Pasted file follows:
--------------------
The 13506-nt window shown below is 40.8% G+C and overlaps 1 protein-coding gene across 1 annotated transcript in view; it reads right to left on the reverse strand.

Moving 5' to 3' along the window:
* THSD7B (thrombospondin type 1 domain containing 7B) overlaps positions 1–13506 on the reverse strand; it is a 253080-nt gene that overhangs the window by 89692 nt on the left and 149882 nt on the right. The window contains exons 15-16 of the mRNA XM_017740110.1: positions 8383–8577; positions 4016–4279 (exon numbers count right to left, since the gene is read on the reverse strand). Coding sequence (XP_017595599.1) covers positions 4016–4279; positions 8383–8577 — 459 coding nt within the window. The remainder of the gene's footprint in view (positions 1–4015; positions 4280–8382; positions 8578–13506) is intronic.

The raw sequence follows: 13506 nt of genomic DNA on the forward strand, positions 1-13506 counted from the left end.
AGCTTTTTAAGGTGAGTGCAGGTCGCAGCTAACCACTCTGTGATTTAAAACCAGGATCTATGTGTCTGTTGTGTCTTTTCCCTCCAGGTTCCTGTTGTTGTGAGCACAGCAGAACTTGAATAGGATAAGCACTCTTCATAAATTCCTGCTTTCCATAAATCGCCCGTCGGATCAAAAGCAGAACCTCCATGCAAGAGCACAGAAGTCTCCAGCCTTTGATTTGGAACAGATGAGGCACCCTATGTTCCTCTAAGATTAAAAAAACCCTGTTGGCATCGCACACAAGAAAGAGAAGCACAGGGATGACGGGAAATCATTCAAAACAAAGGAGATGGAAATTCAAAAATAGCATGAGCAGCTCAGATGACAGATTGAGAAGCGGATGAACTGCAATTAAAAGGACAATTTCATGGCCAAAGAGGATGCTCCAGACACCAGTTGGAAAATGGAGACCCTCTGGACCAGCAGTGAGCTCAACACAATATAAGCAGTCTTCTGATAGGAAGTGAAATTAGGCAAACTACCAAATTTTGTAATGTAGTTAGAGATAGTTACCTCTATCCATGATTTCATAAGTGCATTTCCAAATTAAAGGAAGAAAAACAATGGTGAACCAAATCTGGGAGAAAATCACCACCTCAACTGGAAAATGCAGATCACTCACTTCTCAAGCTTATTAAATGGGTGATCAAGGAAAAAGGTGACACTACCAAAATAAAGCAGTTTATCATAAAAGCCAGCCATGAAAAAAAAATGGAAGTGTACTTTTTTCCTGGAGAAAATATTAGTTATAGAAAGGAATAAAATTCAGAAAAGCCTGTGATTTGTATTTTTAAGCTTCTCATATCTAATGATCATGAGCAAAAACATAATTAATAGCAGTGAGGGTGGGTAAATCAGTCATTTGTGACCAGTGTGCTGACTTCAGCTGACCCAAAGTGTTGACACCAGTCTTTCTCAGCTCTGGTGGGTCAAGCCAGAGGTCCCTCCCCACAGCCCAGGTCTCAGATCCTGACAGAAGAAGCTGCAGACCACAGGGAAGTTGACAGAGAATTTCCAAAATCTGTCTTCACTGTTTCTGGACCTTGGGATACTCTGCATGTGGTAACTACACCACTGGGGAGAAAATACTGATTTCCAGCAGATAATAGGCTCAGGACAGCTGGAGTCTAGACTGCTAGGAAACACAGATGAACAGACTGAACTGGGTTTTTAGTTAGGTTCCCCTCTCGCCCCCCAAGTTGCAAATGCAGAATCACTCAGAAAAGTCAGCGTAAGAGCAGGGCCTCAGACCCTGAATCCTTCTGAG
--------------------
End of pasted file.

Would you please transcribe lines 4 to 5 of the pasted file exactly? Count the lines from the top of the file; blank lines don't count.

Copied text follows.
The raw sequence follows: 13506 nt of genomic DNA on the forward strand, positions 1-13506 counted from the left end.
AGCTTTTTAAGGTGAGTGCAGGTCGCAGCTAACCACTCTGTGATTTAAAACCAGGATCTATGTGTCTGTTGTGTCTTTTCCCTCCAGGTTCCTGTTGTTGTGAGCACAGCAGAACTTGAATAGGATAAGCACTCTTCATAAATTCCTGCTTTCCATAAATCGCCCGTCGGATCAAAAGCAGAACCTCCATGCAAGAGCACAGAAGTCTCCAGCCTTTGATTTGGAACAGATGAGGCACCCTATGTTCCTCTAAGATTAAAAAAACCCTGTTGGCATCGCACACAAGAAAGAGAAGCACAGGGATGACGGGAAATCATTCAAAACAAAGGAGATGGAAATTCAAAAATAGCATGAGCAGCTCAGATGACAGATTGAGAAGCGGATGAACTGCAATTAAAAGGACAATTTCATGGCCAAAGAGGATGCTCCAGACACCAGTTGGAAAATGGAGACCCTCTGGACCAGCAGTGAGCTCAACACAATATAAGCAGTCTTCTGATAGGAAGTGAAATTAGGCAAACTACCAAATTTTGTAATGTAGTTAGAGATAGTTACCTCTATCCATGATTTCATAAGTGCATTTCCAAATTAAAGGAAGAAAAACAATGGTGAACCAAATCTGGGAGAAAATCACCACCTCAACTGGAAAATGCAGATCACTCACTTCTCAAGCTTATTAAATGGGTGATCAAGGAAAAAGGTGACACTACCAAAATAAAGCAGTTTATCATAAAAGCCAGCCATGAAAAAAAAATGGAAGTGTACTTTTTTCCTGGAGAAAATATTAGTTATAGAAAGGAATAAAATTCAGAAAAGCCTGTGATTTGTATTTTTAAGCTTCTCATATCTAATGATCATGAGCAAAAACATAATTAATAGCAGTGAGGGTGGGTAAATCAGTCATTTGTGACCAGTGTGCTGACTTCAGCTGACCCAAAGTGTTGACACCAGTCTTTCTCAGCTCTGGTGGGTCAAGCCAGAGGTCCCTCCCCACAGCCCAGGTCTCAGATCCTGACAGAAGAAGCTGCAGACCACAGGGAAGTTGACAGAGAATTTCCAAAATCTGTCTTCACTGTTTCTGGACCTTGGGATACTCTGCATGTGGTAACTACACCACTGGGGAGAAAATACTGATTTCCAGCAGATAATAGGCTCAGGACAGCTGGAGTCTAGACTGCTAGGAAACACAGATGAACAGACTGAACTGGGTTTTTAGTTAGGTTCCCCTCTCGCCCCCCAAGTTGCAAATGCAGAATCACTCAGAAAAGTCAGCGTAAGAGCAGGGCCTCAGACCCTGAATCCTTCTGAG